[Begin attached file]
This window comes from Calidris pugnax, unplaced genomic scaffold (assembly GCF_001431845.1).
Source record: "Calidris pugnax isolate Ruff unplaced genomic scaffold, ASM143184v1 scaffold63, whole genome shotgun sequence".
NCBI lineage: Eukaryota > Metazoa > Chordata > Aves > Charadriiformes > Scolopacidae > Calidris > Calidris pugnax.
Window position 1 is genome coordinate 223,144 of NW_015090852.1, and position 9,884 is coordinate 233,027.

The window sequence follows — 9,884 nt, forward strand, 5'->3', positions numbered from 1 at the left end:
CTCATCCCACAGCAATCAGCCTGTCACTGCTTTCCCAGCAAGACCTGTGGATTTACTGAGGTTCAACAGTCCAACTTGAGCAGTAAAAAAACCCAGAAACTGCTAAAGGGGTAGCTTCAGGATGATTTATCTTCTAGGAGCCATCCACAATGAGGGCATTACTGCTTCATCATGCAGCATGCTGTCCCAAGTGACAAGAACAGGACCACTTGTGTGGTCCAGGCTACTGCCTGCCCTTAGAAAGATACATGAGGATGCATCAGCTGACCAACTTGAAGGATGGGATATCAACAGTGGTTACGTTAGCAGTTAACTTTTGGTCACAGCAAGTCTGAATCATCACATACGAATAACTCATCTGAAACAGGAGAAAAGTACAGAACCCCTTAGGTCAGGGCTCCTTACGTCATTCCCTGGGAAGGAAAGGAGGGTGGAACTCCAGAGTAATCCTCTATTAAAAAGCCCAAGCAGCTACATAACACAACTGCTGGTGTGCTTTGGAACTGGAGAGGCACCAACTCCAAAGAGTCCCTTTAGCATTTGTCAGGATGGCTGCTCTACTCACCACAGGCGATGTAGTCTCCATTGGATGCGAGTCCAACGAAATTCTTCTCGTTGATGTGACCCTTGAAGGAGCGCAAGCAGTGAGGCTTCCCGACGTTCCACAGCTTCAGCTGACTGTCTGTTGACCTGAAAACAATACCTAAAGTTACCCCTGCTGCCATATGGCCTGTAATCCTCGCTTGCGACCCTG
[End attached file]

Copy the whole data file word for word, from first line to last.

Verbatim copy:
This window comes from Calidris pugnax, unplaced genomic scaffold (assembly GCF_001431845.1).
Source record: "Calidris pugnax isolate Ruff unplaced genomic scaffold, ASM143184v1 scaffold63, whole genome shotgun sequence".
NCBI lineage: Eukaryota > Metazoa > Chordata > Aves > Charadriiformes > Scolopacidae > Calidris > Calidris pugnax.
Window position 1 is genome coordinate 223,144 of NW_015090852.1, and position 9,884 is coordinate 233,027.

The window sequence follows — 9,884 nt, forward strand, 5'->3', positions numbered from 1 at the left end:
CTCATCCCACAGCAATCAGCCTGTCACTGCTTTCCCAGCAAGACCTGTGGATTTACTGAGGTTCAACAGTCCAACTTGAGCAGTAAAAAAACCCAGAAACTGCTAAAGGGGTAGCTTCAGGATGATTTATCTTCTAGGAGCCATCCACAATGAGGGCATTACTGCTTCATCATGCAGCATGCTGTCCCAAGTGACAAGAACAGGACCACTTGTGTGGTCCAGGCTACTGCCTGCCCTTAGAAAGATACATGAGGATGCATCAGCTGACCAACTTGAAGGATGGGATATCAACAGTGGTTACGTTAGCAGTTAACTTTTGGTCACAGCAAGTCTGAATCATCACATACGAATAACTCATCTGAAACAGGAGAAAAGTACAGAACCCCTTAGGTCAGGGCTCCTTACGTCATTCCCTGGGAAGGAAAGGAGGGTGGAACTCCAGAGTAATCCTCTATTAAAAAGCCCAAGCAGCTACATAACACAACTGCTGGTGTGCTTTGGAACTGGAGAGGCACCAACTCCAAAGAGTCCCTTTAGCATTTGTCAGGATGGCTGCTCTACTCACCACAGGCGATGTAGTCTCCATTGGATGCGAGTCCAACGAAATTCTTCTCGTTGATGTGACCCTTGAAGGAGCGCAAGCAGTGAGGCTTCCCGACGTTCCACAGCTTCAGCTGACTGTCTGTTGACCTGAAAACAATACCTAAAGTTACCCCTGCTGCCATATGGCCTGTAATCCTCGCTTGCGACCCTG